The sinners. Photo by Koko Lanham.
The sinners. Photo by Koko Lanham.

Tori Bertocci, with Synetic for only a few years, plays the role of Beatrice. She is simply a shimmering white gowned beacon of purity and love. She may only be a fragment of Dante’s messy imagination but as that fragment she become Dante’s muse and angel of mercy. Without her, Dante’s journey is merely 10 scenes of gyrating wild gymnastics. The best way for me to show you, is to suggest Bertocci did for me in Dante’s Inferno what Glenn Close did for Robert Redford in the movie The Natural in this scene that never has left my mind.

I mean who wouldn’t set out on a journey to Hell knowing there is such goodness and love in the world waiting. (Yes, I am a sap for such images).

As for the Dante ensemble and the other principals, well singly and together they bring such robust life to this production. They are thrilling in their fearlessness as they are pulled about and twisted, or when moving backwards as if by an unseen force field, or when being pulled down by gravity and the hand of the Master of Hell himself, the Devil.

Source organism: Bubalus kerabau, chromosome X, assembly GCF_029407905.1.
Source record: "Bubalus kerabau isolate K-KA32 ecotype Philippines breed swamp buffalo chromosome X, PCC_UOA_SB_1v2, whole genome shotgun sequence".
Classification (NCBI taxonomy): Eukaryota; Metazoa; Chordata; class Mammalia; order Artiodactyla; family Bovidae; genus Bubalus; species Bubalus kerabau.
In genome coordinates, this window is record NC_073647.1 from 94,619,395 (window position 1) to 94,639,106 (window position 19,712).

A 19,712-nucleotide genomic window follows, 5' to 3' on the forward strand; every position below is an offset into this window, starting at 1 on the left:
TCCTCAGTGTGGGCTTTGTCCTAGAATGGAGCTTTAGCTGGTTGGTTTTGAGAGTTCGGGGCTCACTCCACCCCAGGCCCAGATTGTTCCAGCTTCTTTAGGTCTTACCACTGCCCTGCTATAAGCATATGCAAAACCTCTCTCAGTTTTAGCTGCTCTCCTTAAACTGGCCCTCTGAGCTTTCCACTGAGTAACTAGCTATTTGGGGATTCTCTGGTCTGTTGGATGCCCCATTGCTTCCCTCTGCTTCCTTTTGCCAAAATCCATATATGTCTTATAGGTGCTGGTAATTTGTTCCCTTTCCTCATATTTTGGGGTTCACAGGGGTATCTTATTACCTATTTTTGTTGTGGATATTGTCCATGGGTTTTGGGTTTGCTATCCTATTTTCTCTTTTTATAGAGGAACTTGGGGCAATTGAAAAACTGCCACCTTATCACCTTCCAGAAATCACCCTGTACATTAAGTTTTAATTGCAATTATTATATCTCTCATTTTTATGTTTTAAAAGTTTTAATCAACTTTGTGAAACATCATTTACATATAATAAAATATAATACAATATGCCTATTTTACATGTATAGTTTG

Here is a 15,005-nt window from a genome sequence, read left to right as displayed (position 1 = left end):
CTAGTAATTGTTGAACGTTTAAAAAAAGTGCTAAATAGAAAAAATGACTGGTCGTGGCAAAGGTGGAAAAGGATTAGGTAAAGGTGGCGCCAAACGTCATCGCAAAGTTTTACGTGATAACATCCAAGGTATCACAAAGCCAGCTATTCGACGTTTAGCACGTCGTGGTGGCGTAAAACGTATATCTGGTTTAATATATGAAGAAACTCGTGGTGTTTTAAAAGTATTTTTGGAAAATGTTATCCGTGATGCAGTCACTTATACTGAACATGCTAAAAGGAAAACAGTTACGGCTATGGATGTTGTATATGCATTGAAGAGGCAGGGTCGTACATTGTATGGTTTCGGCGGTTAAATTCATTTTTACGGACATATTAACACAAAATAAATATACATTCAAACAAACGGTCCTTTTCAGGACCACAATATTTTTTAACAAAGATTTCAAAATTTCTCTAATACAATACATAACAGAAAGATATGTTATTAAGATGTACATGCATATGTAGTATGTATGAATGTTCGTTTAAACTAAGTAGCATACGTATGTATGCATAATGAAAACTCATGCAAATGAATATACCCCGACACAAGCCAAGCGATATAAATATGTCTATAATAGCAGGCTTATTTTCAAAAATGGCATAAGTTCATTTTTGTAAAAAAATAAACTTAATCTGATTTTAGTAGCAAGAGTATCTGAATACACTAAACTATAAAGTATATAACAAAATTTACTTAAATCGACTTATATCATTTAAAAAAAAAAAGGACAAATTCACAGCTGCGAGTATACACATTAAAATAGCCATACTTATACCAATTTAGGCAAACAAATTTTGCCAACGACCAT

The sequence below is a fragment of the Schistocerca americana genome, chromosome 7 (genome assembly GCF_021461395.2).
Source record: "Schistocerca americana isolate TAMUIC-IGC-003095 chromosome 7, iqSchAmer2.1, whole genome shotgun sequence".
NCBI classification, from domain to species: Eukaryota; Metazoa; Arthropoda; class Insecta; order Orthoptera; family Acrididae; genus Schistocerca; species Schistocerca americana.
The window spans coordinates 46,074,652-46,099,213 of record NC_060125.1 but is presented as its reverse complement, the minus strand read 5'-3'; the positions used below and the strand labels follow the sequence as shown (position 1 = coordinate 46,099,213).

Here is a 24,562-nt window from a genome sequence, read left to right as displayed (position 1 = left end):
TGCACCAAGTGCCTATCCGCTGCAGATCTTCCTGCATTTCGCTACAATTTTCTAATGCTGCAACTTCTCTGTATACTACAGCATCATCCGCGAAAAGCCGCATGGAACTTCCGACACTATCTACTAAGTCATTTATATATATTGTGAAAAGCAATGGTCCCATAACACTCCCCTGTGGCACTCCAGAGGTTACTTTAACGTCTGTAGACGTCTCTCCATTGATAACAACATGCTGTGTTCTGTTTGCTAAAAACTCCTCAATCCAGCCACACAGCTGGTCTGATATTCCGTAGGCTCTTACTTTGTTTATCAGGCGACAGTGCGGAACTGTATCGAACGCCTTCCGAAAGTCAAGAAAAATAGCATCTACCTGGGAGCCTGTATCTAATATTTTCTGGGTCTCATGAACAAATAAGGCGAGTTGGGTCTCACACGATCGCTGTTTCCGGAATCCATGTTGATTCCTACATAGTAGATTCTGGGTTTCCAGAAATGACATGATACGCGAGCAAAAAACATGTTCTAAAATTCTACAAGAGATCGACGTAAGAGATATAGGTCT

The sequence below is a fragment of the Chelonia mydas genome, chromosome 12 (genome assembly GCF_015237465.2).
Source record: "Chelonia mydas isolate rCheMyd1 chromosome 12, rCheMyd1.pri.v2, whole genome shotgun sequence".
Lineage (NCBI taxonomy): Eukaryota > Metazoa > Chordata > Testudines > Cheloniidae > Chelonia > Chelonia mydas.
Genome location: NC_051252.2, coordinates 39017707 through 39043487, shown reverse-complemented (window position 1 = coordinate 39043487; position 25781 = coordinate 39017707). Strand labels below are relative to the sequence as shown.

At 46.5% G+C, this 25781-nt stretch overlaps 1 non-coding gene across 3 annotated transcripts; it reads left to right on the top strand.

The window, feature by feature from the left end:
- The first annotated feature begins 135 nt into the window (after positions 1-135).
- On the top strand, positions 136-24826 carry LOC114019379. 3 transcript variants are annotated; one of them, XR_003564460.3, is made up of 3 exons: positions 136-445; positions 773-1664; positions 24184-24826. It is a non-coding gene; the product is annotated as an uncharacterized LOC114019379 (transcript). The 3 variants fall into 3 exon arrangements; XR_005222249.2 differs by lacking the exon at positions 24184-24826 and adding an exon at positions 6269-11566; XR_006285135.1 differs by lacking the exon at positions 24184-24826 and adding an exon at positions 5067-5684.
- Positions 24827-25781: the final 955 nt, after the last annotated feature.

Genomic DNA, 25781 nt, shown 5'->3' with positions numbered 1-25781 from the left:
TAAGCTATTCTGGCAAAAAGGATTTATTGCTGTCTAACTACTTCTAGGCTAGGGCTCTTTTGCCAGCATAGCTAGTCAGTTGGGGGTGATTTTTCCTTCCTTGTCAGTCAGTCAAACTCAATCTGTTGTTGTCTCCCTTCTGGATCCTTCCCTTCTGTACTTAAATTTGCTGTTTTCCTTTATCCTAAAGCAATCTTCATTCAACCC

Let me give just two scene images to whet the appetite. One is of Chris Galindo (he was in the original production) impaled on a cross in a most uncomfortable manner. And for Shapchat like humor, there’s a scene where headless figures in white sheets prance about the stage, like some kind of Headless Horsemen on Halloween night.

This revitalized, wordless version of Synetic’s emotionally-charged Dante’s Inferno is a wicked whirlwind of stunning visuals, hauntingly vivid original music, and powerful physicality. Don’t believe in Hell? No worries. See it anyway for its theatrical visions of a whole bunch of bad nightmares.

Let Dante’s Inferno wash over you for the first time or another time.  In Synetic’s journey from a small store front space in the then not yet “re-developed” Shirlington area of Arlington, to the Rosslyn Spectrum to The Kennedy Center, to its current home in the urban-like density and restaurant-rich walkable Crystal City, get yourself a ticket. And for me, let me praise the new generation of Synetic Company members, for continuing the unique outlook of a theater company born in Northern Virginia that has few peers for its physical style and often wordless dialogue around the country.

Running Time: One hour and 40 minutes, without an intermission.

Tori Bertocci and Vato Tsikurishvili. Photo courtesy of Synetic Theatre.
Tori Bertocci and Vato Tsikurishvili. Photo courtesy of Synetic Theatre.

Dante’s Inferno plays through October 30, 2016 at Synetic Theater – 1800 South Bell Street, in Arlington, VA. For tickets call (866) 811-4111, or purchase them online.

Note: This production is recommended for ages 16 & up for violence and partial nudity.